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Rhythms of Africa

Jennifer Geens
Northern News Services

Yellowknife (Mar 26/04) - After the success of December's performances of the Messiah, the Yellowknife Choral Society decided to take things in a completely different direction.

Their spring concert is called "African Passage: a musical voyage from Africa to Beyond."

"Music was a part of keeping hope alive for people living in slavery, and it was a big part of the freedom movement," said choir director Margo Nightingale.

"It's inspirational."

She said you would be hard pressed to find a connection between the Messiah and African Passage, except that Handel was writing his masterpiece in Europe at the same time that some of the songs in the new concert were being sung by slaves in North America.

"That shows how culture and society shapes music," she said.

Nightingale said the evening's selections will be an eclectic mix, representing a musical voyage through time and space.

The choir will begin with pieces based on African vocal traditions, then move into spirituals and gospel songs, some based on melodies and lyrics that slaves shared in North America.

After that they will sing freedom songs and some modern pieces, and even a show tune.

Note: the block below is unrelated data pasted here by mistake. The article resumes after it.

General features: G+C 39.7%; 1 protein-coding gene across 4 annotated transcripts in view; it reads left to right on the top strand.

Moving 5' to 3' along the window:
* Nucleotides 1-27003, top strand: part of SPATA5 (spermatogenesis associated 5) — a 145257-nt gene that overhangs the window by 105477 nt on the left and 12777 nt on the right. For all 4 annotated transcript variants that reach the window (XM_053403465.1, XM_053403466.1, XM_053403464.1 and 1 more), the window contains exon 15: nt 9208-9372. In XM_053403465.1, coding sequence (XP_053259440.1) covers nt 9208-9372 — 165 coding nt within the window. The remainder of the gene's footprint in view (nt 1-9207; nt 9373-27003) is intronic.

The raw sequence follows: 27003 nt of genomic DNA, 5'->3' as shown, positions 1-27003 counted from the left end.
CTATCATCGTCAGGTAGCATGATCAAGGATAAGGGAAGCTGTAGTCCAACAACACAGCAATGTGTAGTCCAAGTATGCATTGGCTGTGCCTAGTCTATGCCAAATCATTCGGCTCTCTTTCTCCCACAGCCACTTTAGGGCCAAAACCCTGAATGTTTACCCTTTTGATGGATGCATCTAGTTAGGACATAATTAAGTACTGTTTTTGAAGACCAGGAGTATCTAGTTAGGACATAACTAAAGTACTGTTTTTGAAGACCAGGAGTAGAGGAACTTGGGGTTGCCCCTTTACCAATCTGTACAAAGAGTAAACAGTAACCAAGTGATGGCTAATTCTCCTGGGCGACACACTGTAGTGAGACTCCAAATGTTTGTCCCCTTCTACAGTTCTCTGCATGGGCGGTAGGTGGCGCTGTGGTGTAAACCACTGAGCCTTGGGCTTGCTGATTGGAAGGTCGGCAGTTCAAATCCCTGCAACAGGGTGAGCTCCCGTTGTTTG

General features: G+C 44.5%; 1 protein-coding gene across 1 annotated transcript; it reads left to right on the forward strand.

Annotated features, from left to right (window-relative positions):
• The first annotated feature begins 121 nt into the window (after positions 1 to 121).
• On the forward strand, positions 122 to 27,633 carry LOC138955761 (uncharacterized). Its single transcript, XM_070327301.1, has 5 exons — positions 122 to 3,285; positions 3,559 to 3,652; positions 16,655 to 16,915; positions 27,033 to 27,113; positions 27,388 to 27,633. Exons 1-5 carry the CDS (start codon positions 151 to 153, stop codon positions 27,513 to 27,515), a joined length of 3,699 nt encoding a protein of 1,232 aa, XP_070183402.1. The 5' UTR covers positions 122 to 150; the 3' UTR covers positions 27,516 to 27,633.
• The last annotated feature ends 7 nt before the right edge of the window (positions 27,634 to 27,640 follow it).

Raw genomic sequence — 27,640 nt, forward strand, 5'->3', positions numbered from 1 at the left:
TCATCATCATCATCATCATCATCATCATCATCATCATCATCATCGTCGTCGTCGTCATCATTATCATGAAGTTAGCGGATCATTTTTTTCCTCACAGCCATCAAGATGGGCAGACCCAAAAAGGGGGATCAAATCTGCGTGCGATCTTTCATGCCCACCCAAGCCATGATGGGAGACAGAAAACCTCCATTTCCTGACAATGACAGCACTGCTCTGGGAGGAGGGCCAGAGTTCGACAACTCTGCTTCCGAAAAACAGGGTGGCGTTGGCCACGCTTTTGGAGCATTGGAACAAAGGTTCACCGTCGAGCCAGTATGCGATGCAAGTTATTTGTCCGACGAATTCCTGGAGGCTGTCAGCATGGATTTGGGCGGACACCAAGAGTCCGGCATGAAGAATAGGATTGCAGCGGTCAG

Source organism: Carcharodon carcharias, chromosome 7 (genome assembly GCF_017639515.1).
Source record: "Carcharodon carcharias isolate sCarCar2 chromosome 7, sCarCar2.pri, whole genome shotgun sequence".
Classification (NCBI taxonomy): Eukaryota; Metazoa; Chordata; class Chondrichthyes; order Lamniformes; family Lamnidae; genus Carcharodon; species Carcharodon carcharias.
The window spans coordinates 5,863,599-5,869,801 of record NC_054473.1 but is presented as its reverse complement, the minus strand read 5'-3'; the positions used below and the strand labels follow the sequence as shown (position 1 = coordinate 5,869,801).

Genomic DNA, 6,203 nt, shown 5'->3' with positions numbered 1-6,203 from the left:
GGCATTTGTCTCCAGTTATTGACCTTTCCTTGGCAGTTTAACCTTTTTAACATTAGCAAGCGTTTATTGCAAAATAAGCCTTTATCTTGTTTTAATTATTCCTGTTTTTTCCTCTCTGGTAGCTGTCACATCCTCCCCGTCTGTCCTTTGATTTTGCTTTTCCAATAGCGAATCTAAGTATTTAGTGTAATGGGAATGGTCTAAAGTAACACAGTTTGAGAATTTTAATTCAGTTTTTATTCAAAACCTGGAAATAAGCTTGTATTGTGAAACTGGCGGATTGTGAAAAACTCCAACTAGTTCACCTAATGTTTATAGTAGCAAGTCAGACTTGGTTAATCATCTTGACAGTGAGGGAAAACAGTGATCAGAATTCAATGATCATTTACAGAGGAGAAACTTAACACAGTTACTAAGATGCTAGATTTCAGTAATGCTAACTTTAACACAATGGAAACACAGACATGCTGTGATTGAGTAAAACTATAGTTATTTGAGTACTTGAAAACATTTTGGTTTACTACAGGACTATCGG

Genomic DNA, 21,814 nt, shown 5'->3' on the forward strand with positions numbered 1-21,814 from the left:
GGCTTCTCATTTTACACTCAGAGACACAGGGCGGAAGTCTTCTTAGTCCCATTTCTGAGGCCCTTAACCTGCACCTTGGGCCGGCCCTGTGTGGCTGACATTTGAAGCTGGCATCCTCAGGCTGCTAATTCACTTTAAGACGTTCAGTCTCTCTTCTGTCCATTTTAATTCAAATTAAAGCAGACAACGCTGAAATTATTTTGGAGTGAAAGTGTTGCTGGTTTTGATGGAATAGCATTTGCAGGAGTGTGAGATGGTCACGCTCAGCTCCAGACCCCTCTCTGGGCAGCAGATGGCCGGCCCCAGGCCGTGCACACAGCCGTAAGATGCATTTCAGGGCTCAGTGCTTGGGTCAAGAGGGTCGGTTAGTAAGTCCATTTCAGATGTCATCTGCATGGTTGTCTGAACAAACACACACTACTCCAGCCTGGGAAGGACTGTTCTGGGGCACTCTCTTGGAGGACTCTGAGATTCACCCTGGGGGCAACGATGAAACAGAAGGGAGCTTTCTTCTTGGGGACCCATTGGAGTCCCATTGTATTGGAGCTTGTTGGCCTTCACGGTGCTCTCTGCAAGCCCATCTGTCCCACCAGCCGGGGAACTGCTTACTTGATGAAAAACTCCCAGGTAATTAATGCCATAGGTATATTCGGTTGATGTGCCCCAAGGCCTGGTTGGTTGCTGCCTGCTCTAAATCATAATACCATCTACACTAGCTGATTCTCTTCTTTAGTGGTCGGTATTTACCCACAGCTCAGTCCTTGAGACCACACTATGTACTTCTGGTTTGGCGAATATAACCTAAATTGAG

"Our ultimate aim is to perform the music with respect for the context," said Nightingale.

The choir's most consistent challenge has been learning the rhythms. Many of the pieces are polyrhythmic, meaning there's more than one rhythm happening at once.

"It's almost like mimicking different drumbeats," said Nightingale. "And then the lyric line adds different textures."

Also, some of the pieces haven't been written down, they've been passed down orally from generation to generation, and that has been a challenge for choir members used to reading music.

During the performance, the choir will have the help of percussionist Al Bee on drums.

In the second half, a quartet made up of Maureen Crotty on flute, Amy Hendricks on piano, Pat Braden on bass and Al Bee on drums will perform the Suite for Jazz Flute and Piano by French composer Claude Bolling.

"I think there's a lot more awareness of world music," said Nightingale, citing the success of the African-inspired songs of the Lion King and the Power of One.

"The world's getting smaller and smaller all the time."

The Choral Society performs its spring concert next Friday and Saturday at the legislature's Great Hall.